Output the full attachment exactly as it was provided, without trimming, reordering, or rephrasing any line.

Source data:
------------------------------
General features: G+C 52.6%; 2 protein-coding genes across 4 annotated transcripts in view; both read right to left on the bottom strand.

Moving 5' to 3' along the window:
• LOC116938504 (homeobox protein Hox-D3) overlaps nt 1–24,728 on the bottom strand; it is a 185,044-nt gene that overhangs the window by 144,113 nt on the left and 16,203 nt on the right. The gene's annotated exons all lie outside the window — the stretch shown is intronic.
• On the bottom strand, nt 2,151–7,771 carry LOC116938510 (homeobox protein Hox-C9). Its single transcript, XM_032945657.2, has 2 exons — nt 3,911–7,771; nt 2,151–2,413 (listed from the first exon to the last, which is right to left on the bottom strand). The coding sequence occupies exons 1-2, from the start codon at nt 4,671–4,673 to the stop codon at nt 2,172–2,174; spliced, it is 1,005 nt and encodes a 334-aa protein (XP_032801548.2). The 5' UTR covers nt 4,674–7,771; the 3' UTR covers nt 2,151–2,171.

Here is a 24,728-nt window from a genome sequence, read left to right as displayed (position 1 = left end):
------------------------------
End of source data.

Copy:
General features: G+C 52.6%; 2 protein-coding genes across 4 annotated transcripts in view; both read right to left on the bottom strand.

Moving 5' to 3' along the window:
• LOC116938504 (homeobox protein Hox-D3) overlaps nt 1–24,728 on the bottom strand; it is a 185,044-nt gene that overhangs the window by 144,113 nt on the left and 16,203 nt on the right. The gene's annotated exons all lie outside the window — the stretch shown is intronic.
• On the bottom strand, nt 2,151–7,771 carry LOC116938510 (homeobox protein Hox-C9). Its single transcript, XM_032945657.2, has 2 exons — nt 3,911–7,771; nt 2,151–2,413 (listed from the first exon to the last, which is right to left on the bottom strand). The coding sequence occupies exons 1-2, from the start codon at nt 4,671–4,673 to the stop codon at nt 2,172–2,174; spliced, it is 1,005 nt and encodes a 334-aa protein (XP_032801548.2). The 5' UTR covers nt 4,674–7,771; the 3' UTR covers nt 2,151–2,171.

Here is a 24,728-nt window from a genome sequence, read left to right as displayed (position 1 = left end):